Did you know my [not so] little brother is a farmer? It amazes me to type it out. Farmer is actually a profession you might think about when you’re little. You want to be a doctor, teacher, fireman, or farmer when you grow up. Maybe zoo keeper. Maybe a chef or bus driver. (In my first grade assignment along these lines, I wanted to be a cheerleader and a bride. So, check and check. Achieved my life goals. The former in middle school—have I peaked too soon?)
Once our brother John was at his high school girlfriend’s house, and the girlfriend’s father asked what profession he was interested in. John said the first thing that came to mind: “I really want to be an astronaut.”
Sensing John was full of it—shocker—the dad smirked and said, “Really.”
From that point, whenever John was introduced to family friends, the dad told them about his lifelong dream of exploring outer space. They kept the ruse up for months, at least.
Back to the point . . . I’m saying that farming is LEGIT. Mary Tobin and I were lucky enough to visit Uncle Ben at the farm on our trip to Memphis this summer. Delta Sol Farm is across the river in Arkansas, and Ben tells me the area is “a Silicon Valley for small farming.” Or something.
[Memphians, you should visit them at the Cooper Young Community Farmers Market on Saturdays, and/or check out Hog & Hominy, a delicious farm-to-fork (at first I typed "fark"---you should say it that way if it feels better!) type restaurant that uses some of their stuff.]
Ben lives in a trailer, among the chickens. But I like to call his place “The Cabin.”
When Ben walks, the chickens follow. He’s the dude with the food.
Understandably, Mary Tobin did not demonstrate great enthusiasm at this point.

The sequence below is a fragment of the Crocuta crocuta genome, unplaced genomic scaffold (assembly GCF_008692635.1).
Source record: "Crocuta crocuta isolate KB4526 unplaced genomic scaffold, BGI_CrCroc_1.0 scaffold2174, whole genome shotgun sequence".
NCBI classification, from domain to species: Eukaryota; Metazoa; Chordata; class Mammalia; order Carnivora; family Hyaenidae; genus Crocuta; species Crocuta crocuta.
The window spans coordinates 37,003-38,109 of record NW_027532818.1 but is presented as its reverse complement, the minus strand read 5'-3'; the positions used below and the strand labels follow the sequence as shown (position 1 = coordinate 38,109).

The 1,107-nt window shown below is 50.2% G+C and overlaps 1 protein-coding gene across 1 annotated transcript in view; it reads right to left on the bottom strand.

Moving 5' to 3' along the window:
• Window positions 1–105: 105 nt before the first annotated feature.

If chickens were our size, they would be terrifying. Ben says they’re like little dinosaurs, and I could definitely see it. (But if you’re interested in hungry animals, just wait.)
OK, bye chickens! Thank you for your delicious eggs!
Then, Ben showed us the air-conditioned storage unit where produce boxes and buckets of flowers were waiting for transport to the next day’s CSA pick up. Playing the dashing farmer role to the hilt, he gave Mary Tobin and me flowers! (But if you want to know what became of those flowers, just wait.)
Next we visited stinky pigs in their muddy pen (just wait). I consider myself an outdoors person, but perhaps it’s more city outdoors now—nice trees and well tended parks, etc. I was not very into these animals. Mama Rote looked at me and said, “I should’ve taken you to the farm more!”
I have to say, the best animals were the sheep.
All the animals were initially friendly, or at least interested, because normally seeing Ben means food. The sheep below is Bo. He was the nicest because he was bottle fed as a little lamb.
So, a great little visit to the farm.
Until we began walking out, and the pigs broke loose.
Mom and I continued to walk, carrying Mary Tobin, to leave Ben to handle things. But the savage pigs came with us. We stopped so they wouldn’t follow us right out of that pasture. Then we realized they were a bit determined, a bit . . . aggressive.
Mom knew I was freaking out inside and said “Josie, it’s fine.” (UM, my child is being attacked by hungry pigs!) And that’s when a hungry pig jumped up and nipped Mama Rote’s rear end. To protect my mother and daughter, I jabbed at the pigs with the nice dahlias we’d just received, then threw them to the side as a diversion. The pigs quickly realized those flowers weren’t yummy food.
We retreated to the fence of the pasture we’d just left. I went through the gate, closed and locked it. After Mom handed Mary Tobin over the gate to safety, this is where she ended up:
Now we’re laughing. “One of them nipped my fanny!”
Then we left the farm and went to eat Mexican food. The End. Thanks, Uncle Ben!
P.S. For a more seriouser education on farming, Ben wrote “How Your CSA Came Into The World.” Read it; you will be so grateful!
P.P.S. I over-dramatized the loose pig story. Delta Sol Farm and my brother Ben are safe and reputable.